Walk Off the Earth tell story behind YouTube Award-nominated video
Members of Burlington band Walk Off The Earth are seem in this photo
TORONTO -- When Walk Off the Earth recruited Canadian beat-boxing champion Terry (KRNFX) Im to appear in one of their meticulously crafted YouTube videos, it's possible he didn't know quite what he was getting into.
The Burlington, Ont., indie-pop band wanted to use the "Canada's Got Talent" finalist's unique skills for an a capella take on Taylor Swift's smash kiss-off "I Knew You Were Trouble."
It was all going to be completed in a day with no prior rehearsal and -- like all of Walk Off the Earth's eye-catching videos -- would be recorded in a single long take. Easy, right?
"Terry, that was the first video he'd done with us and I don't know what he expected going into it," multi-instrumentalist Ryan Marshall said in a telephone interview this week. "We told him it's one take, we go and we get it. So if you screw up, no worries, we do it again.
"So sometimes we'd be 15 or 16 takes in, and then if he'd screw up, he'd feel so bad. We'd be like, 'don't worry about it. We're used to this. We'll keep going.' You get 20 takes in, and I'll screw up, and you'll see him look at you -- 'Hey, you screwed up five takes ago! Don't look at me like that!"'
Marshall says it ultimately took somewhere between 25 and 30 takes to get the right one. They worked at it for 14 hours straight, using no instruments at all.
So they've become adept at shrugging off frustration.
"That's the one thing about Walk Off. We don't fight about stuff like that. Most of our videos, they take so long because everyone has to get the perfect take. We kind of sacrifice that (due to) the fact that we don't know how to edit videos. So we need them to be one take or else they're going to look like crap."
Well, the band's -- and Im's -- hard work paid off, as they secured a nomination at the inaugural YouTube Music Awards, to be held this Sunday in New York and streamed online (you probably don't need to be told where).
The quintet is up for best response video (best fan remix, parody or response video), one of only six categories at the event. They're also going to perform, perhaps an even greater coup given the other names scheduled to appear: Lady Gaga, Eminem, Arcade Fire, Avicii, M.I.A., Tyler the Creator and Earl Sweatshirt.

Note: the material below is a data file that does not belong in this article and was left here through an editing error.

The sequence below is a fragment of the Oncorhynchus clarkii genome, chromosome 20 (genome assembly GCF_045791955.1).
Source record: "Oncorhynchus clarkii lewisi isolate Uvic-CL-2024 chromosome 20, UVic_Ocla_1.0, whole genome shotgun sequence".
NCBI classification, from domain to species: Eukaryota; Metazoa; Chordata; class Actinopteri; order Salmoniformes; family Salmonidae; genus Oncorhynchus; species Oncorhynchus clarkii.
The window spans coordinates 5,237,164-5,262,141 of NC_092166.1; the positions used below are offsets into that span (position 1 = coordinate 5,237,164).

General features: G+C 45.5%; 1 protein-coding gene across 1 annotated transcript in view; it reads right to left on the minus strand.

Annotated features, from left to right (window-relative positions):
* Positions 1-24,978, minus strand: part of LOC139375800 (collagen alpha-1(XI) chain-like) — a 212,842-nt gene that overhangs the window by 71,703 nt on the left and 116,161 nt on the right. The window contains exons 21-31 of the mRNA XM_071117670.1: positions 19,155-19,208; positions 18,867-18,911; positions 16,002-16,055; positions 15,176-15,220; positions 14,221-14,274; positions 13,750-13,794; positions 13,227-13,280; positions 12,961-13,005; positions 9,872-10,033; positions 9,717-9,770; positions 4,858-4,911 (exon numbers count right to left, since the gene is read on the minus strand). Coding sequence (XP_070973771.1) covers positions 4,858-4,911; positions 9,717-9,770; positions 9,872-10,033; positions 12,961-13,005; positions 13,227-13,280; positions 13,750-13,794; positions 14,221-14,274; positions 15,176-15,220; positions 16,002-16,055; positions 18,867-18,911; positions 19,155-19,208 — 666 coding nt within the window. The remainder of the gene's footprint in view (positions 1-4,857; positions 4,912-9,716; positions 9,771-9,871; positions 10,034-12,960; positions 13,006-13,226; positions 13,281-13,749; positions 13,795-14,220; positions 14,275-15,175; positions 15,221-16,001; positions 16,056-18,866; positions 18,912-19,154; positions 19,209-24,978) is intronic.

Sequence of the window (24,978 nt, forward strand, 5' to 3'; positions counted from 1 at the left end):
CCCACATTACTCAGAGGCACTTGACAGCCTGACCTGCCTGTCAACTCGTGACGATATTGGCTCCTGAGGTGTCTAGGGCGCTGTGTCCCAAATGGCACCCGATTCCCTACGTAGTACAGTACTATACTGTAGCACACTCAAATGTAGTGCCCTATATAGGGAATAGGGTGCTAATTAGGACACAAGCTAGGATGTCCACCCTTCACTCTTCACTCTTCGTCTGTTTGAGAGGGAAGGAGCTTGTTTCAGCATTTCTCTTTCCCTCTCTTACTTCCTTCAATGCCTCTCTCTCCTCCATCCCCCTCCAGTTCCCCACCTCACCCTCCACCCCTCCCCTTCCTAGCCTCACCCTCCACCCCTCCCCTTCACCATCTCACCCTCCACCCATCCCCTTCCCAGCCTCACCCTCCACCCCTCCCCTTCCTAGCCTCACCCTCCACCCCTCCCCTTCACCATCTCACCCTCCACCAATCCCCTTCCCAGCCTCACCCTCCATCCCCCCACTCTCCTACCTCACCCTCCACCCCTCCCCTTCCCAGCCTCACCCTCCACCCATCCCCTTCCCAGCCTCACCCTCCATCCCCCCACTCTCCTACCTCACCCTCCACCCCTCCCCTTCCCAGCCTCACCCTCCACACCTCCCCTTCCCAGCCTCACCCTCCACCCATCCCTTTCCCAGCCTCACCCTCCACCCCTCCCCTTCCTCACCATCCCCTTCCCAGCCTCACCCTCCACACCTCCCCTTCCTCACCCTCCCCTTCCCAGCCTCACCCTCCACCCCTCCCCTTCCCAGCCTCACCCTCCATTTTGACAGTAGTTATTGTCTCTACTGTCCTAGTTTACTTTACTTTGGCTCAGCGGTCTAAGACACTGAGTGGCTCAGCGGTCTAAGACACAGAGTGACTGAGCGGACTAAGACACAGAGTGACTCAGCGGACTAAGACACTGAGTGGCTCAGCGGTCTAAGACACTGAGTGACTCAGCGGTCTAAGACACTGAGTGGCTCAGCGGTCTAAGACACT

"It's wild," Marshall said. "To be involved in an awards show with names like that ... it's very humbling for us."
In YouTube terms, however, Walk Off the Earth is nearly as big or bigger than some of those marquee names.
By far their most popular video is still their cover of Gotye's "Somebody I Used to Know," completed with all the members using a single guitar (it's racked up 155 million views). Next is an instrument-swapping version of Adele's "Someone Like You" (17.4 million), their aforementioned Swift cover (16.1 million) and a cheerfully infectious tune of their own creation, "Red Hands," with 7.8 million clicks.
Marshall admits the band pays attention to how many views their videos rack up, but they don't sweat it when a song attracts less attention than they'd hoped.
"As much as we don't like to see videos with low counts, it's nothing we get concerned about," he said. "We just say: 'that video probably did kind of stink."'
When Walk Off the Earth's inventive videos first started gaining attention -- the Gotye video was the first to connect -- they were an unsigned band that had been diligently working for years for a break. After the cover took off, they signed a record deal with Sony and appeared on "Ellen." Their brightly coloured major-label debut "R.E.V.O." went gold, "Red Hands" is double-platinum and they've merited two Juno Award nominations.
In other words, they have such resources at their disposal that they could leave the D.I.Y. video esthetic behind, but Marshall says it's not going to happen.
"That's really important to us," he said. "We look at YouTube as somewhere where anyone can put up their music and have hundreds of thousands and hopefully millions of views without you needing a major label or a huge budget behind you. So we don't want to start throwing all these high-production videos onto YouTube even if we could do it right now."
They aren't totally opposed to more expensively produced clips, he notes, "but we make sure to try to put the humour in it. We're not doing it to compete with Rihanna's $50 million video, we're trying to have fun and we want to entertain our fans."
"We're never going to move away from the low budget ones," he adds. "We still shoot videos off our iPhones."